In this example, the goal is to calculate whole months between two valid Excel dates. This is a slightly tricky problem in Excel because the number of days in any given month varies, so the rules about how a whole month might be calculated are not obvious. The solution described below uses the DATEDIF function. DATEDIF is a "compatibility" function that comes originally from Lotus 1-2-3. You can use DATEDIF in all current Excel versions, but you must enter the function manually – DATEDIF will not appear as a suggested function in the formula bar and Excel will not help you with function arguments. See this page on the DATEDIF function for more information about available arguments.
Complete whole months
In the example shown, we are calculating complete whole months between a start date and an end date with the DATEDIF function. DATEDIF takes 3 arguments: start_date, end_date, and unit. In this case, we want months, so we supply "m" for unit. In the example shown, the formula in D5, copied down, is:
The behavior of DATEDIF is automatic. The result is an integer that represents complete whole months between the start date in column B and the end date in column C. Notice that the result in rows 5, 6, and 7 is an exact multiple of months, but the result in D8 has been rounded down.
Also notice that results in rows 12 through 15 are a bit quirky, due to the way DATEDIF handles end of month dates. Basically, when the days in the start and end months match, the result is an exact multiple of months. However, when days don't match, results may be unexpected. For example with a start date of July 31 (end of month) and an end date of August 30 (end of month) the result is zero, though most people would count this as 1 month. One solution to this problem is described below.
Nearest whole month
When calculating months between two dates, DATEDIF always rounds months down to the last complete number of months. This means DATEDIF rounds the result down even when it is very close to the next whole month. To calculate months to the nearest whole month, you can adjust the formula as shown below:
In this version of the formula, we add 15 days to the end date. This ensures that end dates occurring in the second half of the month are treated like dates in the following month, effectively rounding up the final result to the next even multiple. End dates that occur in the first half of the month increase by 15 days, but not enough to affect the normal result from DATEDIF. The screen below shows how the original DATEDIF formula compares to the modified version:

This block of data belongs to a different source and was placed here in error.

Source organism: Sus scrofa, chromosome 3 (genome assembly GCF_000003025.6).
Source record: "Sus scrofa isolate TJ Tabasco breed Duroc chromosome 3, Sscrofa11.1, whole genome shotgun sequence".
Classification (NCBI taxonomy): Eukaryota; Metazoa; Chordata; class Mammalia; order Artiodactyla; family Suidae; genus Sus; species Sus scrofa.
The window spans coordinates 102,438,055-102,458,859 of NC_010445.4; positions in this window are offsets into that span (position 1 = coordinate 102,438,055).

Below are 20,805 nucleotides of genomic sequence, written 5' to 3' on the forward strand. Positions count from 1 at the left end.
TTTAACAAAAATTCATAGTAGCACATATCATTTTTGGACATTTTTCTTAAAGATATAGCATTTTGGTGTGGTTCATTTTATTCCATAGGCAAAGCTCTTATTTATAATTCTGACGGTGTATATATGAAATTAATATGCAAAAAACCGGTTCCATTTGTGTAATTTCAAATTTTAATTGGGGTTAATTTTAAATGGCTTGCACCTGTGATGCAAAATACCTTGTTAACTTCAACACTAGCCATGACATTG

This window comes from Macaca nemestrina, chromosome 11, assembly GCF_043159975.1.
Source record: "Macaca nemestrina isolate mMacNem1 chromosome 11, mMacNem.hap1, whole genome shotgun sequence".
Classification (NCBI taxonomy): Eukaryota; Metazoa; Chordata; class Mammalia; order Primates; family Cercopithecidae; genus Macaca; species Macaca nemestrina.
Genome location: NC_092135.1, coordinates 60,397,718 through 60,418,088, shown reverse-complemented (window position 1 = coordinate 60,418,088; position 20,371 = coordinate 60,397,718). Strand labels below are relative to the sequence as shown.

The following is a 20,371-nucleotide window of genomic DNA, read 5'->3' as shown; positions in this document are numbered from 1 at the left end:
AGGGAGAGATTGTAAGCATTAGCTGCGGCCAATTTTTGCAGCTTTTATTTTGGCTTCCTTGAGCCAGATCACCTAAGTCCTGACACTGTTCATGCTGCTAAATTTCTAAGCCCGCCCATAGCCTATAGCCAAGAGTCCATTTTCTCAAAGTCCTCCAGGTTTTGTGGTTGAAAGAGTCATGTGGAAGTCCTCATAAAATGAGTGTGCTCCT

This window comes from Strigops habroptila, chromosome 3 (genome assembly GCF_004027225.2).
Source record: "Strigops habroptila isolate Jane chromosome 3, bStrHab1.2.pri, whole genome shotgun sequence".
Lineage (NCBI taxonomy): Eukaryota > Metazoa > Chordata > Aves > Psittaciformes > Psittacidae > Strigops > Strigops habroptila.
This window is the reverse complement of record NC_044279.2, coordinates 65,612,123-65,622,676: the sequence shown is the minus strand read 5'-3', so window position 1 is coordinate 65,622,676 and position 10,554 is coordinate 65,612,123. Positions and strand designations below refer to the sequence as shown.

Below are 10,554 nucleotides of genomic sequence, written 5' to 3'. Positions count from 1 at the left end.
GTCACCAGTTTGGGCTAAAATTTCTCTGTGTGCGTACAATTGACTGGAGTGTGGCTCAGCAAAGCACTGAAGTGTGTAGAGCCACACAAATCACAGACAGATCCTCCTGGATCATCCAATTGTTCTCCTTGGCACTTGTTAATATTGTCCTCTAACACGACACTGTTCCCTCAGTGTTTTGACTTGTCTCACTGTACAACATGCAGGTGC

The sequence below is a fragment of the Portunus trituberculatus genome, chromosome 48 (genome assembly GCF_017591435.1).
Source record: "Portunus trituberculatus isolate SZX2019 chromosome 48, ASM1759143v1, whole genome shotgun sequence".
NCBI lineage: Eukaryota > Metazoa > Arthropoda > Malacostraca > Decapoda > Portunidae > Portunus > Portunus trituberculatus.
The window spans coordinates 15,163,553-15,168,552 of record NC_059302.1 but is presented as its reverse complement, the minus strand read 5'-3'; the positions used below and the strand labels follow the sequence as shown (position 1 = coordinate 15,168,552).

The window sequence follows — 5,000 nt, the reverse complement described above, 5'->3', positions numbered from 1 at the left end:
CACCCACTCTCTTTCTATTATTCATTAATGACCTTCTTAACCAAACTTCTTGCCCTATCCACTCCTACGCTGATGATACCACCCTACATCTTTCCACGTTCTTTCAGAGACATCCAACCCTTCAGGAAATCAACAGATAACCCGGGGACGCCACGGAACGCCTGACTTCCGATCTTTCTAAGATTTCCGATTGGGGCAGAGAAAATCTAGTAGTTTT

DATEDIF works only with whole months. To calculate a decimal number that represents the number of months between two dates, you can use the YEARFRAC function like this:
YEARFRAC returns fractional years between two dates, so the result is an approximate number of months between two dates, including fractional months returned as a decimal value. The screen below shows how the original DATEDIF formula compares the YEARFRAC version:
Keep in mind that the behavior of this formula depends on how YEARFRAC works. See this page for more information.
In some cases, you may want to count how many months are "touched" by a given date range. The generic formula for this calculation is:
This formula uses the YEAR function and the MONTH function to work out a count in two parts. First, the months associated with a year change are calculated:
(YEAR(end)-YEAR(start))*12 // months due to year change
This code only affects the count if the start year and end year are different. If the start year and end year are the same, the result is zero.
Next, the formula simply subtracts the start month from the end month:
MONTH(end)-MONTH(start) // month change only
Notice this calculation means that any month difference will result in a positive number because the "day of month" is completely ignored.
Finally, the two parts of the formula are added together to get a total month count. The screen below shows the formula in action, compared to the original DATEDIF formula above:
As you would expect, this formula tends to increase the month count for a date range, since even a small portion of a month will increase the count. For example, in rows 8 and 10, the month count is increased even though only 1 day of the month overlaps the date range.